The movement du jour has sparked a familiar argument in the opposition: “you are benefiting from what you are fighting against.” Frankly, there is no direct argument against that statement. It’s a fact: the majority of the “occupiers” are sleeping in petroleum based tents made with corporate dollars, in petroleum based sleeping bags made in industrial plants and marching on shoes made of petroleum by the third world. While this might not be the case for every the protester, the majority of them are indeed clothed in the product of greed and capitalism.
So why don’t they live what they preach and wear only hemp and sustainably harvested wood clogs?
Let’s work this argument over, shall we?
Instead of taking the statement head-on, because we can’t, we’ll make it irrelevant.
First, let’s take a very simple and brief historical look:
Let’s go back to the American abolitionist movement. There they were, former slaves and their many sympathizers, walking around the town denouncing the evils of “people selling people to people” and wearing shirts and dresses made of cotton harvested in the south by slaves. How hypocritical! You can imagine the argument was made by the slavery enthusiasts, because it was.
Now let’s jump ahead to the civil rights movement of the 60’s. Here’s a slightly different look at hypocrisy in a social movement: a sea of African Americans and their sympathizers walking through cities in upper middle class attire (the clothing of the oppressor) demanding their rights and justice. This time the “h” word is being called out by a faction of the movement that doesn’t like to see their black brothers and sisters assimilating into the white culture. We call this inner-movement feuding “horizontal hostility.”
Okay, let’s go way way back: Rome. In the Roman slave uprisings (there were quite a few), you had a very oppressed, very poor, very angry class who had been enslaved for generations by the Romans. They were fed up with the endless abuse and violence that trickled down through the society. This slave class had nothing- they weren’t allowed to own. Their every comfort came from their masters. So here’s what they had to do (and I don’t expect there was much moral debating): they bought, stole, altered and pillaged whatever they could of the master class’s products and services to nurture the success of the rebellion. Swords forged by slaves for the profit of the Romans and clothing made and imported from serfs and slaves would be utilized. Everything was the product of the dominant culture, they had no choice.
Jump to current day. The Occupy Movement is a multi-class movement being organized by the somewhat-affluent middle class. They are a class raised in privilege and for the most part disconnected with the earth. Give them some grace. They are a product of their upbringing.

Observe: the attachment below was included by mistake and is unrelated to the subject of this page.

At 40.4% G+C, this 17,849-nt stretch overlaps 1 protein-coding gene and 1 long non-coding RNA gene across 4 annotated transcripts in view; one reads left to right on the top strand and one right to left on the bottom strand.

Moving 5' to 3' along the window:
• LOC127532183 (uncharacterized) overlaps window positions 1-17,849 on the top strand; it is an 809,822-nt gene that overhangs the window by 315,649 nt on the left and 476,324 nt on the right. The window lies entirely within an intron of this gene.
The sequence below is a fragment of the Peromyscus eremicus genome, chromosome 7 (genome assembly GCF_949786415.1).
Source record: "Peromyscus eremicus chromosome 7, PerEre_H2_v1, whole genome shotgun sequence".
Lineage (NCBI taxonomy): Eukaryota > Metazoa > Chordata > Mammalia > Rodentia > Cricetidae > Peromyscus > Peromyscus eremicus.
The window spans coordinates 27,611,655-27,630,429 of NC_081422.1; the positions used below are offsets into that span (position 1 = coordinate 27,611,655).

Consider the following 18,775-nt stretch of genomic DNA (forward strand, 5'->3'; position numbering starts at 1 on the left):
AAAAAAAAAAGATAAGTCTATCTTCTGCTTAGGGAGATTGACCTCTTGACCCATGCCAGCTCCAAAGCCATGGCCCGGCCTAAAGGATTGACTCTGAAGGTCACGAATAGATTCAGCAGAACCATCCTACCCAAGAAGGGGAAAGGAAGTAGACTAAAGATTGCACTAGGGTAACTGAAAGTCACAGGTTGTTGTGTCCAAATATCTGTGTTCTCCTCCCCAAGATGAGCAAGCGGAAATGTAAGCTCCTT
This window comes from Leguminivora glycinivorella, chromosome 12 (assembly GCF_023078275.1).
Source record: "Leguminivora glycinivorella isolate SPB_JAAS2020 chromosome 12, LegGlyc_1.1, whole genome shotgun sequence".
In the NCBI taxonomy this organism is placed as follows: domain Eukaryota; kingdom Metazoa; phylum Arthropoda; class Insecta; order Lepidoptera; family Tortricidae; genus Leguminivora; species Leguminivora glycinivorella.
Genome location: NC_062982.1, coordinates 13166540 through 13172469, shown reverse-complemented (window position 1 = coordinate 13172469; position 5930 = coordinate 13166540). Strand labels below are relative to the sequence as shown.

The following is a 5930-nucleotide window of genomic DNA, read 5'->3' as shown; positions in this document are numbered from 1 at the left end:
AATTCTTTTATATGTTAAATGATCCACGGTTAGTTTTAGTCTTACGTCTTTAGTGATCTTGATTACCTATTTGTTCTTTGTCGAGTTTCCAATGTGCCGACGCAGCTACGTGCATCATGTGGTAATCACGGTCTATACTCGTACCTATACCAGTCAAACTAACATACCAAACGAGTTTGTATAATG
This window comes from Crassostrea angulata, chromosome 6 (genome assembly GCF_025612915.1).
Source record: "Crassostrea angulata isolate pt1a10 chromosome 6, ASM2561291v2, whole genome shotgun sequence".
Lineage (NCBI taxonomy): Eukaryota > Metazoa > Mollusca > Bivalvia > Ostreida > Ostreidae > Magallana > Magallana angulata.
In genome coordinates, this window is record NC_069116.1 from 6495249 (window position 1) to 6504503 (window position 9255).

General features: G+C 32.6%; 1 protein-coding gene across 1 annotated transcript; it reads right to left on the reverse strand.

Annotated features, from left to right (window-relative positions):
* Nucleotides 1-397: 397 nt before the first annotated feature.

Let’s make this argument break down as simple as it can be with several scenarios:
I’m a protester and I’m camped out in Zuccotti Park. It’s 30 degrees and I’m sleeping in a sleeping bag that I’ve had for 10 years since before I became an enlightened anti corporate activist. Unfortunately, this sleeping bag is probably only good down to 40 degrees and my feet are freezing. I can either A) go home before I get pneumonia or B) use that $200 left from my parent’s last cash infusion to buy a better sleeping bag and stay at the park with my compatriots.
I am a protester camped out in Zuccotti Park (again). I’ve been here for three hours and I’m starting to feel the urge that comes naturally after eating a large bowl of curried lentils for lunch. Unfortunately, I have to make a choice: I can A) Pretend to be a customer at Starbucks and use their warm, clean restroom, B) find the nearest sustainably harvested wooden barrel (AKA “a stink barrel) or C) utilize the Honeypot brand plastic outhouse rented for the Occupation to keep the rest of downtown New York from smelling like the cesspools of New Delhi slums.
So, there you go.
From an internal perspective it can be beneficial to take advantage of the products of the dominant oppressor to maintain solidarity and strengthen the movement by your not-quite-as-suffering presence. An energetic and resilient voice is louder than a shivering, frostbitten, pneumonia stricken one.
From the point of view of the unaffiliated public, its far more effective as a public above ground movement to be perceived as hygienic, approachable and “like them” as opposed to a dirty, poorly clothed, diseased mob. It only works in the favor of the dominant culture to be seen as the weird minority.
I always remember this quote by Lierre Keith: “The task of an activist is not to navigate systems of oppressive power with as much personal integrity as possible; it is to dismantle those systems.”
Thoren Rogers serves on the Board of Fertile Ground Environmental Institute.